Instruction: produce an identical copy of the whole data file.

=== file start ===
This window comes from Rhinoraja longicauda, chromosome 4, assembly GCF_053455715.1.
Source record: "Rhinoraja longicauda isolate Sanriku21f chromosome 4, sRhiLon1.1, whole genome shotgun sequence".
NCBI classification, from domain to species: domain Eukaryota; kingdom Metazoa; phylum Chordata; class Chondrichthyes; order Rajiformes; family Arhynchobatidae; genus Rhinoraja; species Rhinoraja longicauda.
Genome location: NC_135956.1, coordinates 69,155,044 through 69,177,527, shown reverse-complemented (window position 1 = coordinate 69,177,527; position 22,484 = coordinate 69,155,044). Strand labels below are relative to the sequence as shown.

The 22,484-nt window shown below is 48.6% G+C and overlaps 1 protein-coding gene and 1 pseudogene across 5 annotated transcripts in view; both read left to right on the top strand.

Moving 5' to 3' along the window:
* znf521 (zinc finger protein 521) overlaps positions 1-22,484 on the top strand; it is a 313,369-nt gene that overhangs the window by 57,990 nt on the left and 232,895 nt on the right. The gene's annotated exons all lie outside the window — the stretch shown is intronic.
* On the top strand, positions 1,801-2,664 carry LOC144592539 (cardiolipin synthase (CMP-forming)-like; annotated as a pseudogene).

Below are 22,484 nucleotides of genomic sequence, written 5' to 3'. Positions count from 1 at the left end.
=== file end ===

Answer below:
This window comes from Rhinoraja longicauda, chromosome 4, assembly GCF_053455715.1.
Source record: "Rhinoraja longicauda isolate Sanriku21f chromosome 4, sRhiLon1.1, whole genome shotgun sequence".
NCBI classification, from domain to species: domain Eukaryota; kingdom Metazoa; phylum Chordata; class Chondrichthyes; order Rajiformes; family Arhynchobatidae; genus Rhinoraja; species Rhinoraja longicauda.
Genome location: NC_135956.1, coordinates 69,155,044 through 69,177,527, shown reverse-complemented (window position 1 = coordinate 69,177,527; position 22,484 = coordinate 69,155,044). Strand labels below are relative to the sequence as shown.

The 22,484-nt window shown below is 48.6% G+C and overlaps 1 protein-coding gene and 1 pseudogene across 5 annotated transcripts in view; both read left to right on the top strand.

Moving 5' to 3' along the window:
* znf521 (zinc finger protein 521) overlaps positions 1-22,484 on the top strand; it is a 313,369-nt gene that overhangs the window by 57,990 nt on the left and 232,895 nt on the right. The gene's annotated exons all lie outside the window — the stretch shown is intronic.
* On the top strand, positions 1,801-2,664 carry LOC144592539 (cardiolipin synthase (CMP-forming)-like; annotated as a pseudogene).

Below are 22,484 nucleotides of genomic sequence, written 5' to 3'. Positions count from 1 at the left end.